Economy
    It’s close to EPA so far. EPA lists 20/27/22. 22 is right where I am IF I don’t drive on the freeway much, but if I do it runs between 23 and 24 combined. On one test from Hazel down to the 16th Street exit on 50 I was able to get 30 mpg, trying. I don’t know a true highway mpg because I haven’t driven enough for distance to tell; I got 26.5 to Vacaville and back with some local driving while there. For the last few days I’ve been in town, very short hops (2-3 miles) with one quick trip to Cameron Park, and I’m at 21.1 It’s not a Prius, but my Sequoia gets just over 15 so it’s a big improvement and the trade off for power, towing capability (3000# rated, haven’t tried it yet) and driving experience is totally worth having the 6 over the 4, which improves the overall mpg by about 2.

    Cargo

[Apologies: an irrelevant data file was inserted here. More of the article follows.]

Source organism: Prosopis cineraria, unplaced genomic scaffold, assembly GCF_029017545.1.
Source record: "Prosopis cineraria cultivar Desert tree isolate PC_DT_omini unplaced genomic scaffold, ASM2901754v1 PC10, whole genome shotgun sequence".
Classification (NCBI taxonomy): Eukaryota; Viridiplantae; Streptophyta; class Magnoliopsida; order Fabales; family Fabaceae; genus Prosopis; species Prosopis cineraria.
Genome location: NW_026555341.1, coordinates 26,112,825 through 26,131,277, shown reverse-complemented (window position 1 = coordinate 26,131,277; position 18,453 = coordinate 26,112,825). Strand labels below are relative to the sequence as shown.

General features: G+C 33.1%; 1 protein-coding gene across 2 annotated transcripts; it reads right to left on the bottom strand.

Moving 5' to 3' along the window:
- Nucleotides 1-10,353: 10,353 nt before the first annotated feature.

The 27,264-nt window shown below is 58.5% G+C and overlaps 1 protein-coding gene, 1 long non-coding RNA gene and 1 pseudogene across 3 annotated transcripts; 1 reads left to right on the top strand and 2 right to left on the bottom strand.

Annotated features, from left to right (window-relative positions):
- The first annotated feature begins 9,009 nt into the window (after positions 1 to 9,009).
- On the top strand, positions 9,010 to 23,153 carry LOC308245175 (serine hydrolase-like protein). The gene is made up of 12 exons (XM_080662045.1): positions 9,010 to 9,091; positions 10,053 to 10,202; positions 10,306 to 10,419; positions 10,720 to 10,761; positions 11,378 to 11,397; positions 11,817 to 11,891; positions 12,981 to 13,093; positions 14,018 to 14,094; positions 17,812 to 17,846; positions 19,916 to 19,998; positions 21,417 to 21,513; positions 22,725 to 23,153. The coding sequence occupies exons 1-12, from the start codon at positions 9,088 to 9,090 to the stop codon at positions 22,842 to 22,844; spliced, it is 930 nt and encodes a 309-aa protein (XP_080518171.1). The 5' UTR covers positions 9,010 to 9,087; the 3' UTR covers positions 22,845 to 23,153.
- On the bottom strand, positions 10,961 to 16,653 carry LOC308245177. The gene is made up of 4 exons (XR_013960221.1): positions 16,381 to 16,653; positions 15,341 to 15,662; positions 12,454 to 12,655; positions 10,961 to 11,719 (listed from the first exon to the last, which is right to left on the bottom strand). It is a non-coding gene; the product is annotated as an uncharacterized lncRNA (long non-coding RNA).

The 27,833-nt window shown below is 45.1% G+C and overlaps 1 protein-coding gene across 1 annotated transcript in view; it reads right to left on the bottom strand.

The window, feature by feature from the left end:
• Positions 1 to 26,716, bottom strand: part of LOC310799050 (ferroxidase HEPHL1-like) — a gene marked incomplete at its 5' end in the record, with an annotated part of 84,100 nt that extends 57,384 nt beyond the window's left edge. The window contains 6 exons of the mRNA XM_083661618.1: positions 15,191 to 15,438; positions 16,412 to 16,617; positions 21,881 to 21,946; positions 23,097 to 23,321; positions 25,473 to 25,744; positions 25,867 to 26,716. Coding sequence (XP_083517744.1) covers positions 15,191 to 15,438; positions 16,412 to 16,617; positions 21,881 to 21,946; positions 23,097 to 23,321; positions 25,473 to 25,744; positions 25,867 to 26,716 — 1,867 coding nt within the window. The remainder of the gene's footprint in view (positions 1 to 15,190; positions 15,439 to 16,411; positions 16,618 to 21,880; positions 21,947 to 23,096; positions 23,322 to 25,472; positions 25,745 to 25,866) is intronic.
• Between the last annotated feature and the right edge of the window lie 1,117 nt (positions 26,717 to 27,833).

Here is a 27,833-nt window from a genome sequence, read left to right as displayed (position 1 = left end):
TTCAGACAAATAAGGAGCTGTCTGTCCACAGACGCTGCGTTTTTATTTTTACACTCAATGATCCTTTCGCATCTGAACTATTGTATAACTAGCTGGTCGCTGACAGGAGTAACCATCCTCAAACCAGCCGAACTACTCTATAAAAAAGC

Ton of space with the seats folded, hasn’t been a challenge for anything yet, and it’s long enough I can sleep in it. It’s fairly high, but not as high as the Forester. It’s about the same capacity as a Toyota 4Runner, though slightly less.

    Value
    Subarus are cheap. Period. Mine is about as much as you can spend on an Outback, stickered at $38,666. I paid $34K. Still a lot for a Subie, but I have every imaginable safety feature, leather, protected seat backs with industrial grade rubber for cargo, nav, a good sound system (not a Subie high point), towing, big sunroof, xenon lights, the whole package, far more than I’ve ever had in anything remotely similar. To get those features in anything else comparable you’d be at least $5K more, apples to apples. I know, because my wife wants to replace her car, and she may end up with one like mine. The closest thing to it is a Lexus RX350 which will be around $50K without all the safety features or cargo space. A Honda Pilot is at least $40K, comparably equipped.